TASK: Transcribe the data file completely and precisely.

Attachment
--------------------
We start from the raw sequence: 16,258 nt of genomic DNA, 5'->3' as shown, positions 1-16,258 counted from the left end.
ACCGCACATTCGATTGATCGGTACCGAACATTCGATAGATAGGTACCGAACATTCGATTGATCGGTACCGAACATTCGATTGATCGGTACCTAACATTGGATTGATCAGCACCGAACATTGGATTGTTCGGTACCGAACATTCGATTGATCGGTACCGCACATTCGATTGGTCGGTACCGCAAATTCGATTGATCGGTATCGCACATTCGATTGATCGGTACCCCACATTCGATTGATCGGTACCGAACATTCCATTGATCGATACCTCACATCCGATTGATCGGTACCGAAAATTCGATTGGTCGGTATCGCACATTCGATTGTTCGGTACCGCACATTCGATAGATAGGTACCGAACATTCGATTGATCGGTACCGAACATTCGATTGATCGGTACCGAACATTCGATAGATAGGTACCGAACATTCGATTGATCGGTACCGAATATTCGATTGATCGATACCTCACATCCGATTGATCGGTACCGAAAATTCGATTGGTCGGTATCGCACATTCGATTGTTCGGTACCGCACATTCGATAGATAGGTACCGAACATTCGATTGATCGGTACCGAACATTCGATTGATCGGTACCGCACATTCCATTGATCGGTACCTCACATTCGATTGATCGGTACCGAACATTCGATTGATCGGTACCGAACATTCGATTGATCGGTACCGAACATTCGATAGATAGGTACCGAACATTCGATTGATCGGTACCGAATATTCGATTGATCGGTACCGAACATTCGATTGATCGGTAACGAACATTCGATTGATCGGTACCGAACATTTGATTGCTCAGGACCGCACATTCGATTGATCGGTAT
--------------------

We start from the raw sequence: 16,258 nt of genomic DNA, 5'->3' as shown, positions 1-16,258 counted from the left end.
ACCGCACATTCGATTGATCGGTACCGAACATTCGATAGATAGGTACCGAACATTCGATTGATCGGTACCGAACATTCGATTGATCGGTACCTAACATTGGATTGATCAGCACCGAACATTGGATTGTTCGGTACCGAACATTCGATTGATCGGTACCGCACATTCGATTGGTCGGTACCGCAAATTCGATTGATCGGTATCGCACATTCGATTGATCGGTACCCCACATTCGATTGATCGGTACCGAACATTCCATTGATCGATACCTCACATCCGATTGATCGGTACCGAAAATTCGATTGGTCGGTATCGCACATTCGATTGTTCGGTACCGCACATTCGATAGATAGGTACCGAACATTCGATTGATCGGTACCGAACATTCGATTGATCGGTACCGAACATTCGATAGATAGGTACCGAACATTCGATTGATCGGTACCGAATATTCGATTGATCGATACCTCACATCCGATTGATCGGTACCGAAAATTCGATTGGTCGGTATCGCACATTCGATTGTTCGGTACCGCACATTCGATAGATAGGTACCGAACATTCGATTGATCGGTACCGAACATTCGATTGATCGGTACCGCACATTCCATTGATCGGTACCTCACATTCGATTGATCGGTACCGAACATTCGATTGATCGGTACCGAACATTCGATTGATCGGTACCGAACATTCGATAGATAGGTACCGAACATTCGATTGATCGGTACCGAATATTCGATTGATCGGTACCGAACATTCGATTGATCGGTAACGAACATTCGATTGATCGGTACCGAACATTTGATTGCTCAGGACCGCACATTCGATTGATCGGTAT